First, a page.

The crew aboard a Delta jetliner that skidded off a LaGuardia Airport runway last week told federal investigators the plane did not seem to slow down even though the auto brake switch in the cockpit was set to "max."
Complicating the landing, as well, was the failure of the automatic spoilers -- plates on the top of the wings that help slow the aircraft during landings -- to deploy, said the National Transportation Safety Board.
The first officer "quickly" deployed them manually, the NTSB said in its most recent update released Monday.
Investigators interviewed the five-member crew over the weekend in Atlanta as part of the probe into what caused Thursday's crash.
"The captain reported that he was unable to prevent the airplane from drifting left," the NTSB said, adding that investigators continue to test the aircraft's antiskid, auto brake and thrust reverser systems.
The electronic signals that activate the auto brakes and spoiler come from the same device, said John Goglia, an independent air safety consultant and former NTSB board member not involved in the investigation.
"That's telling us there may have been a problem in the circuitry," Goglia said.
Delta Air Lines Flight 1086, an MD-88 carrying 127 passengers and five crew, took off from Hartsfield-Jackson Atlanta International Airport shortly after 9 a.m. The plane careened off the runway at 11:28 a.m., the NTSB said, while landing during a snowstorm, plowing through an earthen berm and stopping just short of plunging into Flushing Bay.
There were 28 people injured. Several passengers taken to hospitals for evaluation have been released, the agency said.
The runway had been plowed just minutes before Delta Flight 1086 touched down, and two other pilots who landed on the same runway reported "good braking actions," the Port Authority, the airport operator, said last week. Air traffic controllers at LaGuardia relayed the pilots' braking action reports to the flight crew of Delta Flight 1086.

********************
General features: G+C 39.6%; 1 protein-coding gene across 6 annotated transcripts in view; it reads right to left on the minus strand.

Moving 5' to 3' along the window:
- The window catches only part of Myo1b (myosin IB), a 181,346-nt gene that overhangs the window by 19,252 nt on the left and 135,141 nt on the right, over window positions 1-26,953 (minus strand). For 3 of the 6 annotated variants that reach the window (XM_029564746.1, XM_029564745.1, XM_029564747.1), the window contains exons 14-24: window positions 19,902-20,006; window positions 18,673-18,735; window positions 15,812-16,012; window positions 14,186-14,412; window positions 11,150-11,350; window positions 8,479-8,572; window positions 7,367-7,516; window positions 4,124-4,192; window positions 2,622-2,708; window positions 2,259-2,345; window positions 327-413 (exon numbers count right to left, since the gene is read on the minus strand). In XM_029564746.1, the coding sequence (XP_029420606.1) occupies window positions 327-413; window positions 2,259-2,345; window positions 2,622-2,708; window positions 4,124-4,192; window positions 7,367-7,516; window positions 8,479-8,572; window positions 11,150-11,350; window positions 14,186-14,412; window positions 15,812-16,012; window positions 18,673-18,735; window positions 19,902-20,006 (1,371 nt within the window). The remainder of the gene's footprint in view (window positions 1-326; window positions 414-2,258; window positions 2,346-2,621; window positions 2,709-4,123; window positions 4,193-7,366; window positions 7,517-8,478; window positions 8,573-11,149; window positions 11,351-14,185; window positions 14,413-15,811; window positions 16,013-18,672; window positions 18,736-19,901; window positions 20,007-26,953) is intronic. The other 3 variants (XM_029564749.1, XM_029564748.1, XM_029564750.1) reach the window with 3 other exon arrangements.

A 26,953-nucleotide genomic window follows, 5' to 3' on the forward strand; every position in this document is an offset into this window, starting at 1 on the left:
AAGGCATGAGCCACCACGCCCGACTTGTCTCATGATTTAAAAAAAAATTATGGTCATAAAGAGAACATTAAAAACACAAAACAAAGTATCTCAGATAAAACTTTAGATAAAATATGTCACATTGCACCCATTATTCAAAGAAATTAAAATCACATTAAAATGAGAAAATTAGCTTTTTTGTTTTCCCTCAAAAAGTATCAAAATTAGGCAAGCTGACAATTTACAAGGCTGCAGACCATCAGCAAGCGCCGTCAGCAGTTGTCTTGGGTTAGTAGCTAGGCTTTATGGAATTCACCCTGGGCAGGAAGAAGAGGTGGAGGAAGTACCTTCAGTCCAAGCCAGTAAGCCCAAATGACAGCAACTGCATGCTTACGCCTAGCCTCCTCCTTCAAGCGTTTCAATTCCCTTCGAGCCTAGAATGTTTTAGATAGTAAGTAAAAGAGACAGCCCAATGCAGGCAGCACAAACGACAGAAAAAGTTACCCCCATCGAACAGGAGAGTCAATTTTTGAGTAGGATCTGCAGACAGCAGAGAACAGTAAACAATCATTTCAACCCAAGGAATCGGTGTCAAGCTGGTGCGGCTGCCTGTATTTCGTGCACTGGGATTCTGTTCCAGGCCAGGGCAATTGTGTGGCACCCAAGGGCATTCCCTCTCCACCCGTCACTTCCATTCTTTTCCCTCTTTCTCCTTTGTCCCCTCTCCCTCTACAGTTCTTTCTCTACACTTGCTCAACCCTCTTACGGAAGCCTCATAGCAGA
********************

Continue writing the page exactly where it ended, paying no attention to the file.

About three minutes before Delta Flight 1086 touched down on Runway 13, one of those other planes -- an MD-88 aircraft -- landed on the same runway, according to the NTSB.
When the Delta plane descended through the clouds, the runway "appeared all white," the crew told investigators.
Monday, the NTSB released more details of when and how the plane skidded off Runway 13, which is 7,000 feet long.
After it touched down, the aircraft began to veer off at about 3,000 feet down the runway. At about 4,100 feet, the plane's left wing struck the perimeter fence, which is located on top of the berm. The plane came to rest with its nose hanging over the icy waters.
"The left wing of the airplane destroyed about 940 feet of the perimeter fence," according to the NTSB.
There was significant damage to the airplane, including to the fuel tank, nose landing gear and the underside of the fuselage from the front of the airplane to the area of the left front passenger door.
Investigators reviewed the plane's maintenance records on Saturday and so far have learned that the last major maintenance occurred Sept. 22 in Jacksonville, Florida, and included tests of the auto brake, antiskid and auto spoiler systems. The last overnight service check was completed March 2 in Tampa, Florida.
At the time of the accident, the aircraft had 71,195 flight hours and 54,865 flight cycles, according to the NTSB.
A preliminary review of the flight data recorder, or "black box," found that airspeed during the final approach was about 140 knots and 133 knots at the time it touched down on the runway, which Goglia said meant the pilot was not speeding.
An NTSB meteorologist is reviewing weather conditions at the time of the accident and a group of investigators is scheduled to gather Tuesday at the agency's headquarters in Washington, D.C., to begin transcribing the cockpit voice recorder.